The Printmaking-Das Druckbilden

Posted on 13. May, 2010 by in Culture, History, Language, People, Travel, Uncategorized

As the first printing was developed, a new revolution took place, books, bibles and scripts that were ones copied by hand written notes, often leading (dazu bringen ) to spelling mistakes or even making an entire sentence into a different version was suddenly replaced by the printing press in 1440 . Even when Pope Pius II read the first printed bible, he noted:

“All that has been written to me about that marvelous man seen at Frankfurt  is true. I have not seen complete Bibles but only a number of various books of the Bible. The script was very neat and legible, not at all difficult to follow—your grace would be able to read it without effort, and indeed without glasses.”

Johannes Gutenberg was the first person to invent (erfinden) printing in Europe, excluding far eastern printing methods of course.

His invention of mechanical (mechanisch) movable type printing started the Printing and is widely regarded (betrachtet)  the most important event of the modern days. It played a key role in the development of the reformation and the scientific revolution and laid the material basis for the modern economy and the spread the learning knowledge.

For years, book printing was considered (in Betracht ziehen) a true art form. Typesetting or the placement of the characters on the page, including the use of Ligatures was passed down from master to apprentice. In Germany, the art of typesetting (Schriftsetzen) was termed the “black art,” in allusion to the ink-covered printers. It has largely been replaced by computer typesetting programs, which make it easy to get similar results more quickly and with less physical labor. Some practitioners (Praktiker)  continue to print books the way Gutenberg did. For example (Beispiel), there is a yearly convention of traditional book printers in Mainz, Germany.

Though what many don’t know is that Gutenberg was most likely in connection with the artist “ Master of Playing Cards”

Who was the first major master in the history of printmaking. He was a German engraver and probably also an active painter in southwestern Germany from the 1430s to the 1450s, who has been called “the first personality in the history of engraving.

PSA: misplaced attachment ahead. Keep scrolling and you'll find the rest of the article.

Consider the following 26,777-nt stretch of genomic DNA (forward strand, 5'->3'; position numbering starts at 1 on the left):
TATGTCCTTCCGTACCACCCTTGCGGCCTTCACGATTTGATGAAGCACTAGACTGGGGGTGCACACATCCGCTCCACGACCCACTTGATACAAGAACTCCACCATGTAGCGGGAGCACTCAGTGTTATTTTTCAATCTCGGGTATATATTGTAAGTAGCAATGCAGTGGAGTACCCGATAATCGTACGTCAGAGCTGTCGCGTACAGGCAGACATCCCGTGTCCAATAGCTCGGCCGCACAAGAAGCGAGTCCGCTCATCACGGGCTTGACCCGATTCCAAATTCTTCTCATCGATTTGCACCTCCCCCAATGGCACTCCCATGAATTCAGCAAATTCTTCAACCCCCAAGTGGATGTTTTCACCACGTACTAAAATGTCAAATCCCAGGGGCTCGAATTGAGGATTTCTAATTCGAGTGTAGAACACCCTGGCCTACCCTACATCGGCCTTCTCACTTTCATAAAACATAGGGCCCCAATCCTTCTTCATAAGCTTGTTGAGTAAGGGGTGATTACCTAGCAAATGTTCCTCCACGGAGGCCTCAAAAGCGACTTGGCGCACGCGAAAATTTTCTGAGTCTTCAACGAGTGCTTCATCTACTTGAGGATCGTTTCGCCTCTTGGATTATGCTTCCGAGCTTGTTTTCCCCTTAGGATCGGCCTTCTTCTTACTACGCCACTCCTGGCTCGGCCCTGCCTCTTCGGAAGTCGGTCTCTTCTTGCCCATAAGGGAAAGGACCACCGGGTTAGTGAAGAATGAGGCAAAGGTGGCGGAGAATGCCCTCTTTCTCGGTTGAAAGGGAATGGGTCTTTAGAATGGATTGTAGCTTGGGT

Although he comes very early in the history of engraving for prints the Master of the Playing Cards is certainly not the inventor of the technique, but he is the first significant artist to use either printmaking technique. After him come a series of other significant engravers with a training as either an artist or a goldsmith. (Goldschmied)  And this includes Gutenberg.

 Leading- dazu bringen

Invent- erfinden

Mechanical- Mechanish

regarded- betrachtet

considered- in Betracht ziehen

Typesetting- Schriftsetzen

Practitioners- Praktiker

Example- Beispiel

Goldsmith- Goldschmied

Learn the German words here- with audio!

4 Responses to “The Printmaking-Das Druckbilden”

  1. Brian Erwin 14 May 2010 at 12:37 am #

    The English translation of Das Druckbilden is not “printmaking”. Printmaking is an Art form using print which is sometimes rather abstract. The correct word is simply “Printing”

  2. sandra 14 May 2010 at 4:32 am #

    Hi Brian, German Duden gives explanation as well, printing is correct, yet its a borrowed word that derived from English language-
    This is what the Duden states:
    […dma:nd], das; – [engl., eigtl. = Drucken auf Anforderung]: Herstellung von Druck-Erzeugnissen auf Bestellung, …

  3. Scheich Josef 15 May 2010 at 11:34 pm #

    Dear Brian and Sandra,

    according to the wikipedia article

    http://en.wikipedia.org/wiki/Printmaking

    “Printmaking is the process of making artworks by printing, normally on paper. Printmaking normally covers only the process of creating prints with an element of originality, rather than just being a photographic reproduction of a painting.”